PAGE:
Knitting Factory Presents
Theory of a Deadman, Royal Republic, Ayron Jones
You know what they say, "When the going gets tough, the tough get going.”
In Theory of a Deadman's case, they go right to the studio. In the middle of 2013, the platinum-selling Canadian quartet began working on what would become its fifth full-length album, Savages [Roadrunner Records/604]. However, everything in their lives rapidly and unexpectedly changed. Whether it be a shakeup at their label, waning interest in rock at radio, or the downturn of society at large, a myriad of issues weighed heavy on members Tyler Connolly [Lead Vocals, Lead Guitar], David Brenner [Rhythm Guitar], Dean Back [Bass], and Joey Dandeneau [Drums].
So, Connolly channeled it all into his songwriting.
"It's such a different record for us," he asserts. "I'm known as the guy who writes all of the 'breakup' songs. It would have been typical to write more, so I did just the opposite. There's something very brutal about our culture. I got nightmares from Terminator as a kid and, now, you can watch real murders on YouTube. We're so desensitized. I went from writing about crazy women to how screwed up we are. That's the theme. I'd spend twenty hours a day at my home studio. I became a weird recluse, and I even grew a beard. I dug in deeper than ever for these songs. I just said, 'Fuck it' and went for it."
Once again teaming with super producer Howard Benson [My Chemical Romance, Halestorm] in the studio, he tapped into the same robust riffing and primal power that coursed through the group's 2008 platinum-certified breakthrough, Scars & Souvenirs—which yielded the #1 Mainstream Rock Radio smash "Bad Girlfriend" as well as "So Happy" and "By The Way". Lyrically, Connolly turned his attention to the state of the world around him and churned out the band's catchiest and most crushing statement yet.
"This is Theory of a Deadman on steroids but not with the shrunken balls and b-acne side effects," he assures. "It's always been with us. This nodded back to our early material but with more musicality. I got to write about something other than relationships too, and I was excited to tackle new material. People seem surprised when they actually listen, but what were you expecting a fucking OneRepublic record?"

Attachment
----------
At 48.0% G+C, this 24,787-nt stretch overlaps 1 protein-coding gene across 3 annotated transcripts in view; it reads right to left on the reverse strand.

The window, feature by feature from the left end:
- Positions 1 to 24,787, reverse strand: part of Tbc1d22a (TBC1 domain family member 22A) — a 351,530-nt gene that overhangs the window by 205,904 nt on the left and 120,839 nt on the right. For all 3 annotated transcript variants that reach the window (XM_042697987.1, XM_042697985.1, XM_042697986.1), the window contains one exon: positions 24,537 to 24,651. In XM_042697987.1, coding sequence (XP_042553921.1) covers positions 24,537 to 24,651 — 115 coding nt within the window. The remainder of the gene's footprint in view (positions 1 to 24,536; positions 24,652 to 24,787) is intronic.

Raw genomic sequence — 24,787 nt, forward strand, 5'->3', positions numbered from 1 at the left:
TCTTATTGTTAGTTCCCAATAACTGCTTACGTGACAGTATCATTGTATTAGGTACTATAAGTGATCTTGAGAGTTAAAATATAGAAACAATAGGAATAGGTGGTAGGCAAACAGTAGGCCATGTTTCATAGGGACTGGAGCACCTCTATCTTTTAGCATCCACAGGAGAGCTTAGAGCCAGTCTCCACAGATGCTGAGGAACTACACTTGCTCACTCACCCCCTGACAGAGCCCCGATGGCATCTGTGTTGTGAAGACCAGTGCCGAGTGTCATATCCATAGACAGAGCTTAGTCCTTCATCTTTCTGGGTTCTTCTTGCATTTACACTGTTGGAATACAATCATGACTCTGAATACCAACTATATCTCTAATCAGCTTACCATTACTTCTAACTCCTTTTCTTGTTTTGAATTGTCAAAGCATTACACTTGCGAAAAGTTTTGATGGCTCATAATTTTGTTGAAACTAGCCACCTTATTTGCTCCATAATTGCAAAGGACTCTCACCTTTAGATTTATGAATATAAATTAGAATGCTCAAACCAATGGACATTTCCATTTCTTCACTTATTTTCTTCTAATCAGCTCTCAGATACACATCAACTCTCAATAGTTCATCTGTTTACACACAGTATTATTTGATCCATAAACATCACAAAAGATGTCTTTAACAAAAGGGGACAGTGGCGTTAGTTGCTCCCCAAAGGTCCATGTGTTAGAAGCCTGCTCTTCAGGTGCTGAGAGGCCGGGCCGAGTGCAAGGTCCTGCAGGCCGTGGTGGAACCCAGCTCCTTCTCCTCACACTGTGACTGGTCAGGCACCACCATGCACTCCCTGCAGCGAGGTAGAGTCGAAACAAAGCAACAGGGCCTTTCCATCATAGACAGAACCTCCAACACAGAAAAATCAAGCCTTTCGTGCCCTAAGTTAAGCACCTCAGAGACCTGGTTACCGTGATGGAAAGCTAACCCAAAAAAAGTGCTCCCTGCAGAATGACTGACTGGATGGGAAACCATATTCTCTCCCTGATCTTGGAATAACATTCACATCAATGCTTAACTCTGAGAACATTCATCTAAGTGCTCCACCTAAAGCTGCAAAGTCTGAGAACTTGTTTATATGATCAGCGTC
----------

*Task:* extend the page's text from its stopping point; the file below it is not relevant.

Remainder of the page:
The band don't apologize for anything. The first single "Drown" ebbs and flows between a staggering wall of distortion and an infectious chorus from Connolly. The tide comes in with one of the group's biggest anthems.
"I tried to get up every morning and write a song, and that lasted three days before I quit," he chuckles. "I wrote 'Drown' during the second day. It's about being alone and finding contentment within that. It's a metaphor. No one cares if you drown or not. It's based on how I felt at the time."
Meanwhile, the title track functions as the album's clarion call, and it enlists a chilling spoken word and hypnotic harmony from none other than the legendary Alice Cooper. "I had never met him before," recalls Connolly. "I got to fly to his house in Phoenix and work on the song. He's a super nice guy. I stole the spoken word idea from Vincent Price in Thriller. Alice killed it. I was so happy to work with him."
The album does uphold a tradition for Theory of a Deadman, bringing another ballad to the fold, though it's not a "breakup song" per se. This time, "Angel" swings from a bright guitar into a heavenly refrain about a different kind of love.
"I thought about being in love with an angel and how bad of an idea that actually is," he explains. "Once you fall back to earth, you realize you have nothing in common, and you have to let her go."
"Blow" treads the tongue-in-cheek terrain that the band excel at. Connolly even slyly sings, "Sometimes, it makes me want to blow my fucking head off" with a swaying swing.
At the same time, they also stomp into new territory altogether with their first-ever proper "country" track. For "Livin' My Life Like a Country Song", the boys enlisted the guitar and vocal talents of Rascal Flatts' Joe Don Rooney. As a result, they collectively tell a rollicking and raucous little tale worthy of Nashville.
"We've always had a bit of Southern rock swagger," he goes on. "In this case, Joe Don Rooney countrified it, and it turned out great. We wanted to give our take on how all of these country songs are about losing your woman and your house. All you've got left is a case of beer, your dog, and your trailer. She's gone, and you're living your life like a country song!"
That songwriting prowess solidified Theory of a Deadman as a major contender in modern rock since their self-titled 2002 debut. Most recently, 2011's The Truth Is… landed in the Top 10 of Billboard's Top 200 Albums Chart upon its debut, while topping the "Top Rock Albums", "Top Alternative Albums", and "Top Hard Rock Albums" charts. In addition, it spawned the #1 radio hit "Lowlife", which ruled Rock Radio for three weeks straight. Along the way, the group has toured with everybody from Alter Bridge, Stone Sour, and Godsmack to Daughtry and Mötley Crüe. However, Connolly and the guys always have the same goal in mind.